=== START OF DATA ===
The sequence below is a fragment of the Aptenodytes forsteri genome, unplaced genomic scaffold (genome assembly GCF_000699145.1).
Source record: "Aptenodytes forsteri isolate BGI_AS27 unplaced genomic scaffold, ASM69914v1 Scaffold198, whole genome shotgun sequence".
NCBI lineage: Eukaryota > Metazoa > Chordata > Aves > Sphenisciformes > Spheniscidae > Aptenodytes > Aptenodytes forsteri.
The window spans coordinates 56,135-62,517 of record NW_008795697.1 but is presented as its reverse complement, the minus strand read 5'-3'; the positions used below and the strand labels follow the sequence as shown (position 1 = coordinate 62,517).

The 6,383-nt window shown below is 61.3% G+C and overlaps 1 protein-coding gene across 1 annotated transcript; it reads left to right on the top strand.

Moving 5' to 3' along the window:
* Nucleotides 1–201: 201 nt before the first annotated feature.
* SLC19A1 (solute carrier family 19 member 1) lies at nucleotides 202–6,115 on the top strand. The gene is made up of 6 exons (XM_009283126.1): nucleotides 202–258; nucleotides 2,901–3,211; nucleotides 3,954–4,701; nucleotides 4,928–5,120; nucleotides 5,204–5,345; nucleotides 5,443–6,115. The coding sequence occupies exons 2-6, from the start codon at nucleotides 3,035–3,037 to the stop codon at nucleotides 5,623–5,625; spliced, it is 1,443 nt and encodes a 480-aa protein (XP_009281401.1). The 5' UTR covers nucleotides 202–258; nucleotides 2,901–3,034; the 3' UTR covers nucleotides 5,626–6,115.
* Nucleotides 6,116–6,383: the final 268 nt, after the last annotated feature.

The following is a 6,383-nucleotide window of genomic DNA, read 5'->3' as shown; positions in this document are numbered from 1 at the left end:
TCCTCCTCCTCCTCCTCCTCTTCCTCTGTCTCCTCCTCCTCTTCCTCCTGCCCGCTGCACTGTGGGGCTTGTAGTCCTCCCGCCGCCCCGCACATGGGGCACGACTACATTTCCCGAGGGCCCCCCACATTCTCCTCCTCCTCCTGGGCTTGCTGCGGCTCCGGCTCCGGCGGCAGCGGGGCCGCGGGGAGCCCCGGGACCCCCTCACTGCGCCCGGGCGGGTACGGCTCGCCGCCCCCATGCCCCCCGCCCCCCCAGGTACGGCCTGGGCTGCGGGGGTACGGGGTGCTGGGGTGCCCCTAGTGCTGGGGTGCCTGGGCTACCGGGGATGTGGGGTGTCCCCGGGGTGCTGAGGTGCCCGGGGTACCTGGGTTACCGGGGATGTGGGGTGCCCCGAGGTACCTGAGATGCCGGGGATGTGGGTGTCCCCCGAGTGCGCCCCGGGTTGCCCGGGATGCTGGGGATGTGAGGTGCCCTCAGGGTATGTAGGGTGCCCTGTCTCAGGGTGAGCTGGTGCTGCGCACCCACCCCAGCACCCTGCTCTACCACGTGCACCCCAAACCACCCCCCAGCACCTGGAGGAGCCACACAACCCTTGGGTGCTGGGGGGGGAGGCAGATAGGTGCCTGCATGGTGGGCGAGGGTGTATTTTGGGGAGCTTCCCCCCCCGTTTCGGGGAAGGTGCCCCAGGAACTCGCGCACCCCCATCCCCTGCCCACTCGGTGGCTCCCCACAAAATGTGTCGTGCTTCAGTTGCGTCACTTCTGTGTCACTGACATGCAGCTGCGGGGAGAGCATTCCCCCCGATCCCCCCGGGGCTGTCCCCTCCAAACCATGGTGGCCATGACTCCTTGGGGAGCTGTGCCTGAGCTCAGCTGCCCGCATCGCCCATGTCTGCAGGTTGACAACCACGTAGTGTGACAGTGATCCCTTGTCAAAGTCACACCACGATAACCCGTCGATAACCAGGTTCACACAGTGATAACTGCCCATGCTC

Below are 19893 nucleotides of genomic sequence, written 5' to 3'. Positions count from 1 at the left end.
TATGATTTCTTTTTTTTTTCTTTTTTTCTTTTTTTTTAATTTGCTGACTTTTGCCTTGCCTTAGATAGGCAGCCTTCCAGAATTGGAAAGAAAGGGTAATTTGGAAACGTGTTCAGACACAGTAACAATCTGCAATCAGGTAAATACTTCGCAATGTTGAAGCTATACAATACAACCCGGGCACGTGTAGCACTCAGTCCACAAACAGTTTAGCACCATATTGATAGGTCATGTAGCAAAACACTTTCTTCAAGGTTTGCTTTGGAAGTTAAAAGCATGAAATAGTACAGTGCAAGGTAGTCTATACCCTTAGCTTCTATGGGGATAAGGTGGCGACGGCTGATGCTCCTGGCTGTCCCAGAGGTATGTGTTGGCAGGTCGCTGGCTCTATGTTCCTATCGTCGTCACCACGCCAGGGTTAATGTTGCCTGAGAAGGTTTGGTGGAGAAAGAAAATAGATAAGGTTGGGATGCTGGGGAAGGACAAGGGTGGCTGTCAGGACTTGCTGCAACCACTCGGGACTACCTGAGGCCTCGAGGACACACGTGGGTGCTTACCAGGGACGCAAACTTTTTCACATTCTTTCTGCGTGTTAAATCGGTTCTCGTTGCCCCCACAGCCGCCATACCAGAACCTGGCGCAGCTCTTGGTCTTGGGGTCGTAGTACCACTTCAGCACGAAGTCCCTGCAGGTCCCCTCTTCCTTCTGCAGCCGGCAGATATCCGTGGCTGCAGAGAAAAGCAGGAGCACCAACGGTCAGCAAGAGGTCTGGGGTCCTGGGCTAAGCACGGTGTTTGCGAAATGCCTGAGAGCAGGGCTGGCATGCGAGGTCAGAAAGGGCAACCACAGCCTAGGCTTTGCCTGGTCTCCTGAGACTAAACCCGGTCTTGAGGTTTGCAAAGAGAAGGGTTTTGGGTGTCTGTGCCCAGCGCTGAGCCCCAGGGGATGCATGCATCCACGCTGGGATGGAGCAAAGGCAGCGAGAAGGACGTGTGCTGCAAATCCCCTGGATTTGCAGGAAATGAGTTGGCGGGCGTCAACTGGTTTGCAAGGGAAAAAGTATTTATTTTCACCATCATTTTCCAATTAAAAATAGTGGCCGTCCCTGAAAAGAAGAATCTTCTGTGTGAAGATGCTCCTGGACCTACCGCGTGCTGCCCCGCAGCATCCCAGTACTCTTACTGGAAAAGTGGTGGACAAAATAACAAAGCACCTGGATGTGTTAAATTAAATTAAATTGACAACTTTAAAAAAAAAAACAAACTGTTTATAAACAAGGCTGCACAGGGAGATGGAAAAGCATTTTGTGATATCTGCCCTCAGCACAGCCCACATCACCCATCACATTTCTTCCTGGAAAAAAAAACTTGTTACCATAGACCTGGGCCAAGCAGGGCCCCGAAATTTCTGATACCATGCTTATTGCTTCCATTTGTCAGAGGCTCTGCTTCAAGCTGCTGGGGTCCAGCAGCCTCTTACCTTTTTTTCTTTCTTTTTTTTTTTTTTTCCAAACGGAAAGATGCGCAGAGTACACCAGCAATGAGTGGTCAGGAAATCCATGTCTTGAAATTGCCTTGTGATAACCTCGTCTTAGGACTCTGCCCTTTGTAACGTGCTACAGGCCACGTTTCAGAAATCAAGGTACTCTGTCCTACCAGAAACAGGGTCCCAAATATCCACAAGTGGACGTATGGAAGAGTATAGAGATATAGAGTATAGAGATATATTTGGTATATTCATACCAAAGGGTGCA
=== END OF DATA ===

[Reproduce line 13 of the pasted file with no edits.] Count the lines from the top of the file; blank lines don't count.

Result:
TATGATTTCTTTTTTTTTTCTTTTTTTCTTTTTTTTTAATTTGCTGACTTTTGCCTTGCCTTAGATAGGCAGCCTTCCAGAATTGGAAAGAAAGGGTAATTTGGAAACGTGTTCAGACACAGTAACAATCTGCAATCAGGTAAATACTTCGCAATGTTGAAGCTATACAATACAACCCGGGCACGTGTAGCACTCAGTCCACAAACAGTTTAGCACCATATTGATAGGTCATGTAGCAAAACACTTTCTTCAAGGTTTGCTTTGGAAGTTAAAAGCATGAAATAGTACAGTGCAAGGTAGTCTATACCCTTAGCTTCTATGGGGATAAGGTGGCGACGGCTGATGCTCCTGGCTGTCCCAGAGGTATGTGTTGGCAGGTCGCTGGCTCTATGTTCCTATCGTCGTCACCACGCCAGGGTTAATGTTGCCTGAGAAGGTTTGGTGGAGAAAGAAAATAGATAAGGTTGGGATGCTGGGGAAGGACAAGGGTGGCTGTCAGGACTTGCTGCAACCACTCGGGACTACCTGAGGCCTCGAGGACACACGTGGGTGCTTACCAGGGACGCAAACTTTTTCACATTCTTTCTGCGTGTTAAATCGGTTCTCGTTGCCCCCACAGCCGCCATACCAGAACCTGGCGCAGCTCTTGGTCTTGGGGTCGTAGTACCACTTCAGCACGAAGTCCCTGCAGGTCCCCTCTTCCTTCTGCAGCCGGCAGATATCCGTGGCTGCAGAGAAAAGCAGGAGCACCAACGGTCAGCAAGAGGTCTGGGGTCCTGGGCTAAGCACGGTGTTTGCGAAATGCCTGAGAGCAGGGCTGGCATGCGAGGTCAGAAAGGGCAACCACAGCCTAGGCTTTGCCTGGTCTCCTGAGACTAAACCCGGTCTTGAGGTTTGCAAAGAGAAGGGTTTTGGGTGTCTGTGCCCAGCGCTGAGCCCCAGGGGATGCATGCATCCACGCTGGGATGGAGCAAAGGCAGCGAGAAGGACGTGTGCTGCAAATCCCCTGGATTTGCAGGAAATGAGTTGGCGGGCGTCAACTGGTTTGCAAGGGAAAAAGTATTTATTTTCACCATCATTTTCCAATTAAAAATAGTGGCCGTCCCTGAAAAGAAGAATCTTCTGTGTGAAGATGCTCCTGGACCTACCGCGTGCTGCCCCGCAGCATCCCAGTACTCTTACTGGAAAAGTGGTGGACAAAATAACAAAGCACCTGGATGTGTTAAATTAAATTAAATTGACAACTTTAAAAAAAAAAACAAACTGTTTATAAACAAGGCTGCACAGGGAGATGGAAAAGCATTTTGTGATATCTGCCCTCAGCACAGCCCACATCACCCATCACATTTCTTCCTGGAAAAAAAAACTTGTTACCATAGACCTGGGCCAAGCAGGGCCCCGAAATTTCTGATACCATGCTTATTGCTTCCATTTGTCAGAGGCTCTGCTTCAAGCTGCTGGGGTCCAGCAGCCTCTTACCTTTTTTTCTTTCTTTTTTTTTTTTTTTCCAAACGGAAAGATGCGCAGAGTACACCAGCAATGAGTGGTCAGGAAATCCATGTCTTGAAATTGCCTTGTGATAACCTCGTCTTAGGACTCTGCCCTTTGTAACGTGCTACAGGCCACGTTTCAGAAATCAAGGTACTCTGTCCTACCAGAAACAGGGTCCCAAATATCCACAAGTGGACGTATGGAAGAGTATAGAGATATAGAGTATAGAGATATATTTGGTATATTCATACCAAAGGGTGCA